The best results are obtained from sugar precursors, so FE-SEM and MAP element analysis were carried out for this sample. Fig. 7 shows the FE-SEM image of the SiC1 sample. Based on these Figs, powder prepared by this method has irregular morphology. As it can be seen from MAP elemental analysis (Fig. 7 c), SiC is formed in the entire sample surface and there are no other impurities. The size of the agglomerates is quite larger than the size of the nano-powder measured by XRD analysis. As it is expected and reported elsewhere [69, 70], it is due to the fact that XRD measures the crystallite size but SEM shows the agglomerate size. However, the resultant powder is brittle and could be easily crushed to fine particles by simple grinding. This easy crushing capability is due to low synthesis temperature of 800°C, and in comparison with the work of Wang et al. [28], and Nersisyan et al. [2], who used 1250°C to 2300°C for synthesis, it is reasonable to expect a spongier product, since higher synthesis temperature causes strong bonding between agglomerates.


This study shows that SiC nano-powder could be synthesized by the sol-gel process at a relatively low temperature with easily available chemicals and green carbon sources. Among carbon sources, sugar seems to be the best candidate, as it efficiently reacts with TEOS to produce nano-powder and pure SiC nano-powder. On the other hand, stevia did not react well with TEOS due to large amount of carbon source or other volatile material that had been removed from the sample before SiC formation reaction. This result is also supported by XRD results that show contamination exists in SiC nano-powder produced by SiC3. Comparing the XRD results with Thermal analysis (TG/DTA) and FTIR analysis also proves the efficiency of molasses as a green carbon source for the production SiC nano-powder. The SiC nano-powder formation mechanism was investigated using the DFT method. As HOMO and LUMO analysis shown in this research, sugar has better reactivity with Si precursor for the formation of SiC.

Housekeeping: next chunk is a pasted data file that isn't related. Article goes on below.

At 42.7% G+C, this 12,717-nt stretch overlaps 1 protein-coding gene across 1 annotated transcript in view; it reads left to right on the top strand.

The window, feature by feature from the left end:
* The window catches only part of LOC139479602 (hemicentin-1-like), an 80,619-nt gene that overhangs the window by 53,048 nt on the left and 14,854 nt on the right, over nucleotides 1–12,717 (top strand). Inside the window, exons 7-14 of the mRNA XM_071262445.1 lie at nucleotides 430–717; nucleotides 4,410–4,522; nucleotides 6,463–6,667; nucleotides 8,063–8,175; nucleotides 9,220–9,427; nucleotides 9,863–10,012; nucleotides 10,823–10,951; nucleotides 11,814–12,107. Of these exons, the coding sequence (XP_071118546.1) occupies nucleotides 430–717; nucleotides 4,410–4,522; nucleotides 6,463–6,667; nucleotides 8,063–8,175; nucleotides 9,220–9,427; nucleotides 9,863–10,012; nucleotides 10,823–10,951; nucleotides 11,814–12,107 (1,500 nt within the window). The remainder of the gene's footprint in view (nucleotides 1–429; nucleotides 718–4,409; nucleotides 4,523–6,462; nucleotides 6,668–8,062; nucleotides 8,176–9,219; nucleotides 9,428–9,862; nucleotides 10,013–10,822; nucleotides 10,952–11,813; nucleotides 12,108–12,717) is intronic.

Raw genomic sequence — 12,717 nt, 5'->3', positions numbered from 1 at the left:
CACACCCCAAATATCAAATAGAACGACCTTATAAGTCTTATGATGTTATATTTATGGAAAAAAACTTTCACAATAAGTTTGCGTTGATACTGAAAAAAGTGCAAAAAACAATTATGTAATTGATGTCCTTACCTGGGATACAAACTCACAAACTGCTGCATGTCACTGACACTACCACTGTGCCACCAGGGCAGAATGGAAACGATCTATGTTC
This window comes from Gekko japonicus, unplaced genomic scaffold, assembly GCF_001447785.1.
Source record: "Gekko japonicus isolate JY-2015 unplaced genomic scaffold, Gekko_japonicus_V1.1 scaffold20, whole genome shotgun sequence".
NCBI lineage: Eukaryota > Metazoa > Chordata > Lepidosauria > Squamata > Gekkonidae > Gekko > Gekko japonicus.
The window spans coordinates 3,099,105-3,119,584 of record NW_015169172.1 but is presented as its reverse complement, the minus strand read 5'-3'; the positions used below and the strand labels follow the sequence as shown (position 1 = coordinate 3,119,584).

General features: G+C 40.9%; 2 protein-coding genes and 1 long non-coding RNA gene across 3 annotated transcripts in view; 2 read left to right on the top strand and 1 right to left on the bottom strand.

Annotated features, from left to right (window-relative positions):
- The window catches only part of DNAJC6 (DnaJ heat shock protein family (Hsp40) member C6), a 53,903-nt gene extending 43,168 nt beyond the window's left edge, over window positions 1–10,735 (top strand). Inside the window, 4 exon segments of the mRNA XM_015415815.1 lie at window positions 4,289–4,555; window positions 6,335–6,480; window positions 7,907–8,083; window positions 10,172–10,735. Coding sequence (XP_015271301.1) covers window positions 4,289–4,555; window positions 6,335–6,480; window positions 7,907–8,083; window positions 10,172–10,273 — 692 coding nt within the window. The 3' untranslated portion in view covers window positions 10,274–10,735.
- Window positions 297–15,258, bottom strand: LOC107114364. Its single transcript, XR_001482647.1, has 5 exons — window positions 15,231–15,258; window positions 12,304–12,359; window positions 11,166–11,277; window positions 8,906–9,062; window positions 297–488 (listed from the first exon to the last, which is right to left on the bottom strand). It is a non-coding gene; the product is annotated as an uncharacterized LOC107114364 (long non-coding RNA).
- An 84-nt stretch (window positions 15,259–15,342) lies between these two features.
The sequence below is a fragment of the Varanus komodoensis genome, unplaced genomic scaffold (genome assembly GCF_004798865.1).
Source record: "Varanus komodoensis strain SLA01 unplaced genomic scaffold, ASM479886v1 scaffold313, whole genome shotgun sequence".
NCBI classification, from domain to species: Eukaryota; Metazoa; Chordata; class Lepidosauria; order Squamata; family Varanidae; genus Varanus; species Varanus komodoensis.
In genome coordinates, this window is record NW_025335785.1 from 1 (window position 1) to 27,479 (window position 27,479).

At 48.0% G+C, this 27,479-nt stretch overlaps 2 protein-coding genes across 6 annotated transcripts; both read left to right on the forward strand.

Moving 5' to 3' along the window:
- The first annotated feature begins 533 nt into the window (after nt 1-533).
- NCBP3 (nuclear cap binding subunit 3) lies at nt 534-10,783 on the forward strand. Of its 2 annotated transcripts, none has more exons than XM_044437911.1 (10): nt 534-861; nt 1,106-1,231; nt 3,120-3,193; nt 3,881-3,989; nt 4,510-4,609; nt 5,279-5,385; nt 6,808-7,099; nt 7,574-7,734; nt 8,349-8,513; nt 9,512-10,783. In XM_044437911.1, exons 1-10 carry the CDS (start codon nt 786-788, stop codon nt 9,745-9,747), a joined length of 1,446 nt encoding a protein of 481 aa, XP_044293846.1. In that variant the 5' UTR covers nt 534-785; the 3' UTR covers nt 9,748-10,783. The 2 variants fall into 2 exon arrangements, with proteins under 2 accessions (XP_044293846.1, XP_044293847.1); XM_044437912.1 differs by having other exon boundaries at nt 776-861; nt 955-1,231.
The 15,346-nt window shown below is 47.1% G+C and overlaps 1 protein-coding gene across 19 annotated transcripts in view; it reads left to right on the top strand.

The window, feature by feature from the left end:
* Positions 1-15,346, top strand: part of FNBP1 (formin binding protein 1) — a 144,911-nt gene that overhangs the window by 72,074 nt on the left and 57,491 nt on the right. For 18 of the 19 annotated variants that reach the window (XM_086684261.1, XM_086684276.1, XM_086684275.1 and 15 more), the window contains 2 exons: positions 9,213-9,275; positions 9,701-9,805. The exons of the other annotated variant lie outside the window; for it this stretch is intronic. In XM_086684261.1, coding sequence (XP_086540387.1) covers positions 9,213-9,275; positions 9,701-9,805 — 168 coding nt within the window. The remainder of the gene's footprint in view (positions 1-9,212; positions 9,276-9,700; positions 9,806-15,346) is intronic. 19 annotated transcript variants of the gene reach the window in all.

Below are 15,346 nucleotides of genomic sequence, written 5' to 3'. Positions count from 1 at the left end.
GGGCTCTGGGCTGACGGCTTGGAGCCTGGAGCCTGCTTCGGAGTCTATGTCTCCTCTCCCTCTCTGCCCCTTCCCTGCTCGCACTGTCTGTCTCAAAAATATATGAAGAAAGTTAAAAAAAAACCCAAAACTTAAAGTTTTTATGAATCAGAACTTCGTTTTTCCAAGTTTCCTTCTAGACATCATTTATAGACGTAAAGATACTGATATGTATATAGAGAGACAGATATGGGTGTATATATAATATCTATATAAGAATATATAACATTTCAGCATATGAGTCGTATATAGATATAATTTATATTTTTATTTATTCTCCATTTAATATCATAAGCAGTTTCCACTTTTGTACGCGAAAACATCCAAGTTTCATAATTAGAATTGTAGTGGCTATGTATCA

The authors declare that there are no conflicts of interest regarding the publication of this manuscript.